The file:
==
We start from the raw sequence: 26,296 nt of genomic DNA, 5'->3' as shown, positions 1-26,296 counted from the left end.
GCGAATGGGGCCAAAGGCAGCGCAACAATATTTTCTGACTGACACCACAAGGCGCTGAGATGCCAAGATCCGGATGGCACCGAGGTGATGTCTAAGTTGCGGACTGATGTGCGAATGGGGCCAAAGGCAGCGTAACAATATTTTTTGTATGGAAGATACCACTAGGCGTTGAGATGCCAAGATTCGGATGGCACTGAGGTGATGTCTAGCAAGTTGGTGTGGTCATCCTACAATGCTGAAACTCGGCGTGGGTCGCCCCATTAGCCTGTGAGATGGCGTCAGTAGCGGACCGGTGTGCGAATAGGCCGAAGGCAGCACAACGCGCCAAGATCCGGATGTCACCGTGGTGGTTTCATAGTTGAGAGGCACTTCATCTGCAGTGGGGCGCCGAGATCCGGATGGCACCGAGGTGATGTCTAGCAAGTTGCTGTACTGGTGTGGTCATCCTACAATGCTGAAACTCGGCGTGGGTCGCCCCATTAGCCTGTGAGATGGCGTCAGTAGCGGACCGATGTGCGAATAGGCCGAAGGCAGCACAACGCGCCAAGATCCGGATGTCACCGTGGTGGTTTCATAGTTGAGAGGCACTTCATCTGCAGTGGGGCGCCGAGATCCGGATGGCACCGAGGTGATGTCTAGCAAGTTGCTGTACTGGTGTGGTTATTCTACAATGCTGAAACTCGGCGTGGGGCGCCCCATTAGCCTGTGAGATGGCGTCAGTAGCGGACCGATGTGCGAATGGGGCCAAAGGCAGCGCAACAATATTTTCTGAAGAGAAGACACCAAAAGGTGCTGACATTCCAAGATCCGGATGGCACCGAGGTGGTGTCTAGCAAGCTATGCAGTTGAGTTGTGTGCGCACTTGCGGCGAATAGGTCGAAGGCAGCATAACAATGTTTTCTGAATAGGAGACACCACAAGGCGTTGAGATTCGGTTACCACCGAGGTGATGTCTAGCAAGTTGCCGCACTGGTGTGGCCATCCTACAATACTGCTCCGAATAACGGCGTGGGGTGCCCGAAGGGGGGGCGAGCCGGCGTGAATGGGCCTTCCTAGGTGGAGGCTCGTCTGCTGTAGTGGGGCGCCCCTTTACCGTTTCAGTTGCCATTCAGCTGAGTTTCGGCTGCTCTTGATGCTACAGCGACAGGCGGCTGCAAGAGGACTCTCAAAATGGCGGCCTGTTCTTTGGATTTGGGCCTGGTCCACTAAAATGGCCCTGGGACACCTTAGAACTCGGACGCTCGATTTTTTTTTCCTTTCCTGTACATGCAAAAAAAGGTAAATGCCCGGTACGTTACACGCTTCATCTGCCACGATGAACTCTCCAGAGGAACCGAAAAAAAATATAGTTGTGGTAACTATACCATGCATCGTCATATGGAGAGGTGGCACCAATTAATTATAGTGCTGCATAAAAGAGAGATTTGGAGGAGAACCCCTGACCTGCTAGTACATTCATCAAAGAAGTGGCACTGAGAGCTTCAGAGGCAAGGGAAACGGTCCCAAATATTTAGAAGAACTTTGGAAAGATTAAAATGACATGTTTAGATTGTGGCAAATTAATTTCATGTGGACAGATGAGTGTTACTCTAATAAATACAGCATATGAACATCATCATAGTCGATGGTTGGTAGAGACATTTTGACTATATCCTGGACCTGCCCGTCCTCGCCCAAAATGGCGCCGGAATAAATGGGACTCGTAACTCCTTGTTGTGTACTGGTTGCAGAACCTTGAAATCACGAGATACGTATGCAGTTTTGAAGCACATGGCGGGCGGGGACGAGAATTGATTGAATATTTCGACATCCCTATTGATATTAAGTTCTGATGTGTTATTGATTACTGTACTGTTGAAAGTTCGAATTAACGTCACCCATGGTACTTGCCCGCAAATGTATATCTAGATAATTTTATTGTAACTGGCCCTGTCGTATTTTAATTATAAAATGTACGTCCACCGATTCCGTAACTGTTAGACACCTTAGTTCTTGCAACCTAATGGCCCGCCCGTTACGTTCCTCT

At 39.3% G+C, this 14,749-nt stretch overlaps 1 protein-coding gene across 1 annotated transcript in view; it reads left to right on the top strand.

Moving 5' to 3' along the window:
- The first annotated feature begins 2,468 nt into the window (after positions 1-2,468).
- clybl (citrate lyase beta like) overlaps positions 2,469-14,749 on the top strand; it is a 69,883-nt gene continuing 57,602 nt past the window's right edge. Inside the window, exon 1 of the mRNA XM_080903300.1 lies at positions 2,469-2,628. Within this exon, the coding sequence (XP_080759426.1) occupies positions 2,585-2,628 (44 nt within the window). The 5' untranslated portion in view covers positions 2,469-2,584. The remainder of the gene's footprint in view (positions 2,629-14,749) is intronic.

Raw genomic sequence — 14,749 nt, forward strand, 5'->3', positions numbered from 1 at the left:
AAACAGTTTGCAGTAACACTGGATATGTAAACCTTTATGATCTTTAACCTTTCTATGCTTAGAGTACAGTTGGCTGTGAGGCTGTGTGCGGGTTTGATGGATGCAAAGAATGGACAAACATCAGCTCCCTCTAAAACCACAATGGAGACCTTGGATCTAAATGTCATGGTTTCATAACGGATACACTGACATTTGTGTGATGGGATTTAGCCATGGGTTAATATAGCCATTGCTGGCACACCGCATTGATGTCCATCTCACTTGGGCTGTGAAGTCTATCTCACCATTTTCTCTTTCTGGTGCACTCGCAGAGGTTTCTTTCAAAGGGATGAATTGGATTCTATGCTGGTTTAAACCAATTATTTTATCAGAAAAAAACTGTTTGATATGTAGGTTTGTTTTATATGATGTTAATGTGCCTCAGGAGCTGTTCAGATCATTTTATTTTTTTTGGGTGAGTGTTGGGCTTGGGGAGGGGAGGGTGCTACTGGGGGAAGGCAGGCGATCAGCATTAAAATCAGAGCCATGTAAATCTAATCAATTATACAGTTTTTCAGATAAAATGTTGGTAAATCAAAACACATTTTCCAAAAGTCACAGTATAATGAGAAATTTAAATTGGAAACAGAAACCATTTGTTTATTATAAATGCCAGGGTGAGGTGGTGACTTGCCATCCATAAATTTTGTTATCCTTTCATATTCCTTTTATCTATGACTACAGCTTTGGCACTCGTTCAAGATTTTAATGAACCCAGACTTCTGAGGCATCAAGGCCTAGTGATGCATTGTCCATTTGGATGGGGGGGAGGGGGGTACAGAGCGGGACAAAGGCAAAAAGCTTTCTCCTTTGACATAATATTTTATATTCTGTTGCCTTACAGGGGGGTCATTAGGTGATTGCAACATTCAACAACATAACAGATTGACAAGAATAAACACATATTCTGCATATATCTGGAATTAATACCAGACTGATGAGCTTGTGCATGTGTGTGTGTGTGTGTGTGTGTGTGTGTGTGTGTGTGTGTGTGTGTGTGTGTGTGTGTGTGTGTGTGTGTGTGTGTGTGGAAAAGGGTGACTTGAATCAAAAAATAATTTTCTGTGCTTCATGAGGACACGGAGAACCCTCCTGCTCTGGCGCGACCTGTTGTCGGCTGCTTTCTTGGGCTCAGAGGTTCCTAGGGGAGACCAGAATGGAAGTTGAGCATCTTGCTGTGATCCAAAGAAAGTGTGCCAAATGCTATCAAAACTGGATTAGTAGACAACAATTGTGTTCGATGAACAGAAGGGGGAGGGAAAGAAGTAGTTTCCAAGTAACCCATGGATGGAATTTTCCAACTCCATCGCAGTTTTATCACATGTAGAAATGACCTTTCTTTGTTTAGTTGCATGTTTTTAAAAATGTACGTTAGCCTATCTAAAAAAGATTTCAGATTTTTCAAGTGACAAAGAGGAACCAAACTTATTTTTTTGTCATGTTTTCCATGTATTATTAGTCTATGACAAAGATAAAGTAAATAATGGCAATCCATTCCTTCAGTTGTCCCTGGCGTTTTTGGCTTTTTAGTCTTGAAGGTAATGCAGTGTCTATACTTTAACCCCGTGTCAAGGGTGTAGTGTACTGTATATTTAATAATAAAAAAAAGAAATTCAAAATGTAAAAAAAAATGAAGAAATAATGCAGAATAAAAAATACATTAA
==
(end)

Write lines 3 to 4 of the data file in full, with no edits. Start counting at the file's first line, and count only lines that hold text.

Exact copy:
At 39.3% G+C, this 14,749-nt stretch overlaps 1 protein-coding gene across 1 annotated transcript in view; it reads left to right on the top strand.

Moving 5' to 3' along the window: